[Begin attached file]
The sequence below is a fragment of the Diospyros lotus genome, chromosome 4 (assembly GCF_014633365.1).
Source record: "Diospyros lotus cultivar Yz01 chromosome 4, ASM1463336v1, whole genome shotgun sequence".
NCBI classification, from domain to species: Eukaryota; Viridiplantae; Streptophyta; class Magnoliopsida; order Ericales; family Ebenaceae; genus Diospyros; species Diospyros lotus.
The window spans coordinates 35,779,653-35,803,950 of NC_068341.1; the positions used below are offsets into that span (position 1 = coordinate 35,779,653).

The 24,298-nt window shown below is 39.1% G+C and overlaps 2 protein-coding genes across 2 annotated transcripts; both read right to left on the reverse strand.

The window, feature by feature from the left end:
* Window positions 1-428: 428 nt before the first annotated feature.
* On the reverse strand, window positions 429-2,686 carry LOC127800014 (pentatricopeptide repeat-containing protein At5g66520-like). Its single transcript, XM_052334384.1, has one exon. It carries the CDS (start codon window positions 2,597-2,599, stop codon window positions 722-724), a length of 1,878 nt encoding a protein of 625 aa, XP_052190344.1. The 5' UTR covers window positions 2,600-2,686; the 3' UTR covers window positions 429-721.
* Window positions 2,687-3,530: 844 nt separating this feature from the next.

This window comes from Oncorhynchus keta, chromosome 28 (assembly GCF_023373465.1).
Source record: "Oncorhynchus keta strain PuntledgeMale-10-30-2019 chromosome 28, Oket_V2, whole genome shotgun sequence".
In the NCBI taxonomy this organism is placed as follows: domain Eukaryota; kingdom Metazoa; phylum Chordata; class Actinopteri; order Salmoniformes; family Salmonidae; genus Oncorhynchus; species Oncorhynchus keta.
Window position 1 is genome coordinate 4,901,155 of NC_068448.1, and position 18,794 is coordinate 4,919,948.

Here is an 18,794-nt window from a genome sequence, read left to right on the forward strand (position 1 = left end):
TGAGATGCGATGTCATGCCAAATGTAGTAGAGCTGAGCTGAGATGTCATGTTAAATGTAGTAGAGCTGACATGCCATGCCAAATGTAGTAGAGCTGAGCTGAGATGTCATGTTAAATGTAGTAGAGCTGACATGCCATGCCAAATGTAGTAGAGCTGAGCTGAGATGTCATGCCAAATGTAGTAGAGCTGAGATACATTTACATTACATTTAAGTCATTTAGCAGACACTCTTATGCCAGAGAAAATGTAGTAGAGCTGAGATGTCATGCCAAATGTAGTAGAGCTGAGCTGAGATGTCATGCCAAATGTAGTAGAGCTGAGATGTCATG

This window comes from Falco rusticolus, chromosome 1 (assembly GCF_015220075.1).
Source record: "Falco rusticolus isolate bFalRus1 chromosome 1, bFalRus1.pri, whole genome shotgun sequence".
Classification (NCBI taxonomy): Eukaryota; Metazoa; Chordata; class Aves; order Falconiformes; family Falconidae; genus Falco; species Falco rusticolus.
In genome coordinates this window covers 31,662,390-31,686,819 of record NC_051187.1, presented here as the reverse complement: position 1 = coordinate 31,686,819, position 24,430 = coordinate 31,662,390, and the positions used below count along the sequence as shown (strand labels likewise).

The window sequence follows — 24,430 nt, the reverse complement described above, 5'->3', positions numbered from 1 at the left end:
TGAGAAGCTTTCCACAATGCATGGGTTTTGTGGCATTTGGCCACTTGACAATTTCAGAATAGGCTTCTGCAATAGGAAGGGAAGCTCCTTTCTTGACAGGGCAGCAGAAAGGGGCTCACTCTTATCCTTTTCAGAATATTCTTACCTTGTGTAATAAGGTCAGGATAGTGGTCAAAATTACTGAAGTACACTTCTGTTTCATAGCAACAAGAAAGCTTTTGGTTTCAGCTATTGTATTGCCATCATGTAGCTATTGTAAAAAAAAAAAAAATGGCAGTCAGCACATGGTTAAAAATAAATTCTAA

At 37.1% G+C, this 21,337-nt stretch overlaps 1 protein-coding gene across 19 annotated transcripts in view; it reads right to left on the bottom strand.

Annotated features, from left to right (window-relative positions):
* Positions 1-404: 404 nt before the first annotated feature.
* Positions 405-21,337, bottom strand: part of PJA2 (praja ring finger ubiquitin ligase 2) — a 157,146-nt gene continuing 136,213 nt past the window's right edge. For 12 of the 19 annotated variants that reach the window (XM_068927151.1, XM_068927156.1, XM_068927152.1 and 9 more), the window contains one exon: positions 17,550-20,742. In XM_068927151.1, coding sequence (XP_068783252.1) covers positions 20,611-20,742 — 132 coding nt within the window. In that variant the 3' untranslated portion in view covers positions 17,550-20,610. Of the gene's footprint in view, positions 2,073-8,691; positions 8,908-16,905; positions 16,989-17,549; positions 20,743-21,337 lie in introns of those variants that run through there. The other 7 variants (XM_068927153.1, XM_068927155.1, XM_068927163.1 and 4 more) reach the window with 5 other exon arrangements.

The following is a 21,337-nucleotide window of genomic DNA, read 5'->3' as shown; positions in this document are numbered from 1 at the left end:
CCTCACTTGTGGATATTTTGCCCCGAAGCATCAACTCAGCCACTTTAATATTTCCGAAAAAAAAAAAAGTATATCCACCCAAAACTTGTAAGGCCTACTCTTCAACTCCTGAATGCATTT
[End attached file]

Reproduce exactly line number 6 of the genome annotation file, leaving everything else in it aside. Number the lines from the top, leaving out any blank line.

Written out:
The window, feature by feature from the left end: